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Jury finds Serghei Comerzan not guilty in death of trooper

A jury found Serghei Comerzan not guilty of involuntary manslaughter in the death of Trooper James Bava. He was also found not guilty of resisting a lawful stop. (FILE)

After nine hours of deliberation, a jury in St. Charles found Serghei Comerzan not guilty of involuntary manslaughter in the death of Trooper James Bava Friday morning. Comerzan was also found not guilty of resisting a lawful stop.

Friday marked the end of the 23-year-old's retrial. A hung jury in May could not determine his charges.

Jurors handed the judge a verdict 20 minutes after they resumed deliberating Friday morning. As the judge read the jury's verdict, Comerzan remained stoic, sitting upright in his chair.

Lawyers did not ask the judge to poll the jurors.

Comerzan left the courtroom in St. Charles as soon as the verdict was read. His family gathered in the lobby to pray.

"Relieved," Charles James, Comerzan's attorney, said when asked how he felt after the verdict. "I was worried about this verdict, this case," he said. "The right verdict was reached, I have no qualms about that whatsoever."

James went on to compliment Assistant Audrain County Prosecuting Attorney, Scott Fox. "He did a wonderful job for the state. If it weren't for his skills, this wouldn't have been a close case. Scott was a very fair, confident, highly skilled lawyer, he made this a close case. But the jury, nevertheless, made the right verdict."

Fox said despite the result, he still believes in the justice system. "We still believe in the case, we will keep trying cases like this in the future," he said Friday.

"We grew to love James [Bava] as a prosecuting team. We did our absolute best to honor him and we're disappointed in the verdict and we're sorry we couldn't deliver it for him," Fox said.

After the verdict, Comerzan's attorney said he had a message for the Bava family. "I'm sure their son was a great young man, it's a tragedy I can't even begin to comprehend," James said. "This case was never personal for me in that respect, I don't have any criticism of their son. He was a great young fella," James said, appearing emotional. "I feel for them, I really do, I'm a father."

Missouri State Highway Patrol superintendent Col. Sandra Karsten released the following statement in reaction to the verdict:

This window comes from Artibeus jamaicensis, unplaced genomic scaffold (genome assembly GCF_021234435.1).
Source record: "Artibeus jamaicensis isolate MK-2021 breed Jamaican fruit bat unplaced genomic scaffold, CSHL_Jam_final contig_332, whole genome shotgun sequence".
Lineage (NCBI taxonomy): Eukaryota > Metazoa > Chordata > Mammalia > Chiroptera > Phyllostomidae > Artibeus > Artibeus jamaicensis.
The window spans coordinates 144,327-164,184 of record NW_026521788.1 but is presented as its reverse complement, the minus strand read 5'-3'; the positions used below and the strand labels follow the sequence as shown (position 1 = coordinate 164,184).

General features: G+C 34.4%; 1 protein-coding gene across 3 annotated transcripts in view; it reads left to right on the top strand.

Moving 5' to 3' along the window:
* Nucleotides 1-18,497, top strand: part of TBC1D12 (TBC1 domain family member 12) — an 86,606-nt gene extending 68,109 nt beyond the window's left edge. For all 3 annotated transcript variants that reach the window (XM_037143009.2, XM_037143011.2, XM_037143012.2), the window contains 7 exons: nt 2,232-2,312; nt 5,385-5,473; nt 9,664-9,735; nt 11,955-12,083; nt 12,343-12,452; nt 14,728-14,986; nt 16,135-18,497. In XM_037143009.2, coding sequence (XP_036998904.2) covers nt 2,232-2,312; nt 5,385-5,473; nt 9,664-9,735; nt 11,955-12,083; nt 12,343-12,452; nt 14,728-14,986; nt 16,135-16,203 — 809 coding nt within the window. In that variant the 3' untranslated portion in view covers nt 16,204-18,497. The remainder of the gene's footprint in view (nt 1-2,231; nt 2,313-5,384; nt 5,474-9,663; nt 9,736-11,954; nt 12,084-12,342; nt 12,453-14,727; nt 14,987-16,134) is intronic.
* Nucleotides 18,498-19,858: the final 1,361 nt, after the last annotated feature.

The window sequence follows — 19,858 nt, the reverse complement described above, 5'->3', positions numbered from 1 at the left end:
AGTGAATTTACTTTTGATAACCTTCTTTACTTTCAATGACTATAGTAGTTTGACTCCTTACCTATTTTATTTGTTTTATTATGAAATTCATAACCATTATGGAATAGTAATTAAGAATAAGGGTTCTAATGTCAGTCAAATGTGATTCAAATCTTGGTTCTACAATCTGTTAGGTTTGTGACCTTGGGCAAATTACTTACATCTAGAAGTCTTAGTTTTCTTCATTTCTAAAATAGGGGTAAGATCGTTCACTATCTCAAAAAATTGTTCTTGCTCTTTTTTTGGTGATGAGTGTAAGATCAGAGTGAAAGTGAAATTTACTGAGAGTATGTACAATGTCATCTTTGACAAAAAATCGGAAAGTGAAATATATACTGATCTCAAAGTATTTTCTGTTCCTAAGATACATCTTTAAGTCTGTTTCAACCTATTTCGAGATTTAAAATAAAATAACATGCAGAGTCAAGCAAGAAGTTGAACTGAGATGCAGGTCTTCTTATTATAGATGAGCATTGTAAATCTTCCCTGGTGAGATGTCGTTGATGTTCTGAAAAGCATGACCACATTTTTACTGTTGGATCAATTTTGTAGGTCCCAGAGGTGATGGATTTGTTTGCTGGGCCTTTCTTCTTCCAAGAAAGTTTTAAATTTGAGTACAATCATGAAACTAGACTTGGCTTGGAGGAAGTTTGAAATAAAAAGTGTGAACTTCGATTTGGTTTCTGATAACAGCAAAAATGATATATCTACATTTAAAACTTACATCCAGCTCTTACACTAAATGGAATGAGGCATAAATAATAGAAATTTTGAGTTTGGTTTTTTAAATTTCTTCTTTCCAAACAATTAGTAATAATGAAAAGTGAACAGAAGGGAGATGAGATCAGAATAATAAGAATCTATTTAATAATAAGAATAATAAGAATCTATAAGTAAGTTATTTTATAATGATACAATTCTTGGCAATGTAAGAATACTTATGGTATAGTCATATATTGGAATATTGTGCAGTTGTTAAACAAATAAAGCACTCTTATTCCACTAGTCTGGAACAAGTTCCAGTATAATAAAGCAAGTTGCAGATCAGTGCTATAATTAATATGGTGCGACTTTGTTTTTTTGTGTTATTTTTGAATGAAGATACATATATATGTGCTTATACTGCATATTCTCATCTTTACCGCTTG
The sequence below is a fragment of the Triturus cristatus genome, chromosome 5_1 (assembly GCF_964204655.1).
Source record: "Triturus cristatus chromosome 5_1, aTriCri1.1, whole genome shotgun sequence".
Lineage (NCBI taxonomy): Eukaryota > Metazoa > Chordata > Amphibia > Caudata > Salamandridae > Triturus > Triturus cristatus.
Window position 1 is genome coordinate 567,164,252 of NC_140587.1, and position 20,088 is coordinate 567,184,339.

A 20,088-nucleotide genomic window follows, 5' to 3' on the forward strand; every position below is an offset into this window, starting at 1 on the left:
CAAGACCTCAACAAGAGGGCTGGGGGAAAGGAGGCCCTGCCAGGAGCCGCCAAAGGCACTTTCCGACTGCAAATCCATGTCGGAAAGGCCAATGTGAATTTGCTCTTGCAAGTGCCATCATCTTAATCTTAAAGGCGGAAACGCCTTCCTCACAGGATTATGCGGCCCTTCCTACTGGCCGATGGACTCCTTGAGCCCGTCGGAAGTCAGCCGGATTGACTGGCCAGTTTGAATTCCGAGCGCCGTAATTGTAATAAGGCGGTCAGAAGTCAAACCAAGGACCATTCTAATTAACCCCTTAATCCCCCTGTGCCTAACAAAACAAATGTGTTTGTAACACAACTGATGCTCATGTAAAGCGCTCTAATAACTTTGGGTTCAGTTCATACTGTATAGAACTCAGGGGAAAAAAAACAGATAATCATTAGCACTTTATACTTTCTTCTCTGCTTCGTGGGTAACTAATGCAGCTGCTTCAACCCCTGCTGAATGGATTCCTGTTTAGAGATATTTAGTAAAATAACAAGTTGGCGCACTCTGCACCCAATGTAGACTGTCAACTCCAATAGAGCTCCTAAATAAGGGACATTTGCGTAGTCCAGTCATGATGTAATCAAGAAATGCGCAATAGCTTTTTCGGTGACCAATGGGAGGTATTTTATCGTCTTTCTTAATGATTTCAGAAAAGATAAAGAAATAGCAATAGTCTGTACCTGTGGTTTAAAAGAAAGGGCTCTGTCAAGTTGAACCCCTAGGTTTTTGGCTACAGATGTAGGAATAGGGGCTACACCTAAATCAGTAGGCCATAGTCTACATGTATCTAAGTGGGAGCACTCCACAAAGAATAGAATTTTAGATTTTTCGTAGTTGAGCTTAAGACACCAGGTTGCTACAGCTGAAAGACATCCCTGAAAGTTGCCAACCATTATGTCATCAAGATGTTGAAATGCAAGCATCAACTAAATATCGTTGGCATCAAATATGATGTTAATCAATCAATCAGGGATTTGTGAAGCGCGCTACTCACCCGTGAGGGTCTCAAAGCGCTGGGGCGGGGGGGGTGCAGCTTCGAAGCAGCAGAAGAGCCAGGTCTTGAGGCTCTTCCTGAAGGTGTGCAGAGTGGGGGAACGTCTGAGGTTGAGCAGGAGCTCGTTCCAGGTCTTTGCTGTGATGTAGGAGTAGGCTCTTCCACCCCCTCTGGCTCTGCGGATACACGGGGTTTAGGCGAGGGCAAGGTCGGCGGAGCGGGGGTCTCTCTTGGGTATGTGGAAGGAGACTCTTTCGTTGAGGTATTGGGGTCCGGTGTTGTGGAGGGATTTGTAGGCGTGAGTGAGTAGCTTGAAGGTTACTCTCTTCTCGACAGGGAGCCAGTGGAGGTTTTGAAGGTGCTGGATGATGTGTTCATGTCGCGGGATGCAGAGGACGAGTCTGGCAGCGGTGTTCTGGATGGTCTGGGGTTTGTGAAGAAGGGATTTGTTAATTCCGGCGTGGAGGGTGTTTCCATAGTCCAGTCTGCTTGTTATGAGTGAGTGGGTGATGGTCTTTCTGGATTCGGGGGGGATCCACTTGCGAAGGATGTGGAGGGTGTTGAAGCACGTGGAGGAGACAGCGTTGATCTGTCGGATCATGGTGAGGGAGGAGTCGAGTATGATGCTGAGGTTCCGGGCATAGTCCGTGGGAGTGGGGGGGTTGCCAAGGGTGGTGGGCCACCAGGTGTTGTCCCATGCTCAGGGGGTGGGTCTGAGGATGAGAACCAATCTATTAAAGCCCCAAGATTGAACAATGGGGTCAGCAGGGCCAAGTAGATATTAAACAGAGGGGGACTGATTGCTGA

“This has been a very difficult period of time for James' family, friends, and for the Missouri State Highway Patrol. I want to express my thanks to all our employees as well as the law enforcement personnel who have invested countless hours in this investigation, including the Audrain County Prosecuting Attorney's Office, the Missouri Office of Prosecution Services, and to every citizen who offered their help and support in any way. I am very grateful. The Patrol will continue to support the Bava Family in any way that we can.”

Comerzan's charges stem from the 2015 death of Trooper James Bava. Prosecutors spent the week trying to convince jurors Comerzan knew Bava was attempting to pull him over while he was speeding on a motorcycle. Comerzan's lawyers maintained the state didn't have the facts to prove it. In Comerzan's first trial, the judge declared a mistrial in May after jurors could not agree on the verdict.

Jurors spent nine hours deliberating Thursday night. Within 20 minutes Friday morning, the jurors told the judge they had reached the decision to acquit him.

Comerzan's lawyers said he doesn't think the result of the case sends a message to law enforcement. "All these troopers are doing what they're told to do, and I understand that. They don't make [charging] decisions."

"[Jacob] Shellabarger, the Audrain County elected prosecutor, politician, he made those decisions," James said. "He has six state troopers living near his office by the courthouse, thinking he could get a lot of votes. So that might've had something to do with it," James said.

The Office of the Audrain County Prosecuting Attorney released a statement following the verdict saying that the best resources available were utilized to in the case.

“Trooper James Bava made the ultimate sacrifice through serving and protecting the citizens of Missouri," the statement read. "The Missouri State Highway Patrol coordinated and executed a thorough, complete and exhaustive investigation into the manner, cause and details of the death of Trooper Bava."

Fox confirmed there's no other further, criminal, legal action that could be sought against Comerzan. He said it's possible there could be civil action.

James said Comerzan recently got married. He said before his arrest, he was taking classes at an area community college. He said he has an interest in engineering and going back to school.



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